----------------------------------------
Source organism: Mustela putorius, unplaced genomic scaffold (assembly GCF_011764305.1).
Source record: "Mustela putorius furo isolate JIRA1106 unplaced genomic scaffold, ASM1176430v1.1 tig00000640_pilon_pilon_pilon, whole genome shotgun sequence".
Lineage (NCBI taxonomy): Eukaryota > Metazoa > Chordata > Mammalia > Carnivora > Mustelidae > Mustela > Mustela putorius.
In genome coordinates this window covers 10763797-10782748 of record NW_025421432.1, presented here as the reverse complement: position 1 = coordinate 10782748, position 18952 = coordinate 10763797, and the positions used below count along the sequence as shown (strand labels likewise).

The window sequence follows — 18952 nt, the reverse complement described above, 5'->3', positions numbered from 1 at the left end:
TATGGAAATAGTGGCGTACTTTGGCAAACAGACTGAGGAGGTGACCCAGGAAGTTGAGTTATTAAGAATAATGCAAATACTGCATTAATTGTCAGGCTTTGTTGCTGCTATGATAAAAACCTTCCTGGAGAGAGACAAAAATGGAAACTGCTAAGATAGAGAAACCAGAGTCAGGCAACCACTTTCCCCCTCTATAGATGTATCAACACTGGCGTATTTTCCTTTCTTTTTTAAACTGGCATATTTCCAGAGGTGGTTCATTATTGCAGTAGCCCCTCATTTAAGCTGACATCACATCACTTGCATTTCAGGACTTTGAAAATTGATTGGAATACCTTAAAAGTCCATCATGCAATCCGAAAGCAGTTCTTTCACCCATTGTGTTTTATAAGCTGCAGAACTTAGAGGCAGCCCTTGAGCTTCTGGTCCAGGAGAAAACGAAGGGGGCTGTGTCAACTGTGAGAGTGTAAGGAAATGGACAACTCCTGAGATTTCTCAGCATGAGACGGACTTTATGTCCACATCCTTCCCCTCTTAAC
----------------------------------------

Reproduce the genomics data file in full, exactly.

Source organism: Mustela putorius, unplaced genomic scaffold (assembly GCF_011764305.1).
Source record: "Mustela putorius furo isolate JIRA1106 unplaced genomic scaffold, ASM1176430v1.1 tig00000640_pilon_pilon_pilon, whole genome shotgun sequence".
Lineage (NCBI taxonomy): Eukaryota > Metazoa > Chordata > Mammalia > Carnivora > Mustelidae > Mustela > Mustela putorius.
In genome coordinates this window covers 10763797-10782748 of record NW_025421432.1, presented here as the reverse complement: position 1 = coordinate 10782748, position 18952 = coordinate 10763797, and the positions used below count along the sequence as shown (strand labels likewise).

The window sequence follows — 18952 nt, the reverse complement described above, 5'->3', positions numbered from 1 at the left end:
TATGGAAATAGTGGCGTACTTTGGCAAACAGACTGAGGAGGTGACCCAGGAAGTTGAGTTATTAAGAATAATGCAAATACTGCATTAATTGTCAGGCTTTGTTGCTGCTATGATAAAAACCTTCCTGGAGAGAGACAAAAATGGAAACTGCTAAGATAGAGAAACCAGAGTCAGGCAACCACTTTCCCCCTCTATAGATGTATCAACACTGGCGTATTTTCCTTTCTTTTTTAAACTGGCATATTTCCAGAGGTGGTTCATTATTGCAGTAGCCCCTCATTTAAGCTGACATCACATCACTTGCATTTCAGGACTTTGAAAATTGATTGGAATACCTTAAAAGTCCATCATGCAATCCGAAAGCAGTTCTTTCACCCATTGTGTTTTATAAGCTGCAGAACTTAGAGGCAGCCCTTGAGCTTCTGGTCCAGGAGAAAACGAAGGGGGCTGTGTCAACTGTGAGAGTGTAAGGAAATGGACAACTCCTGAGATTTCTCAGCATGAGACGGACTTTATGTCCACATCCTTCCCCTCTTAAC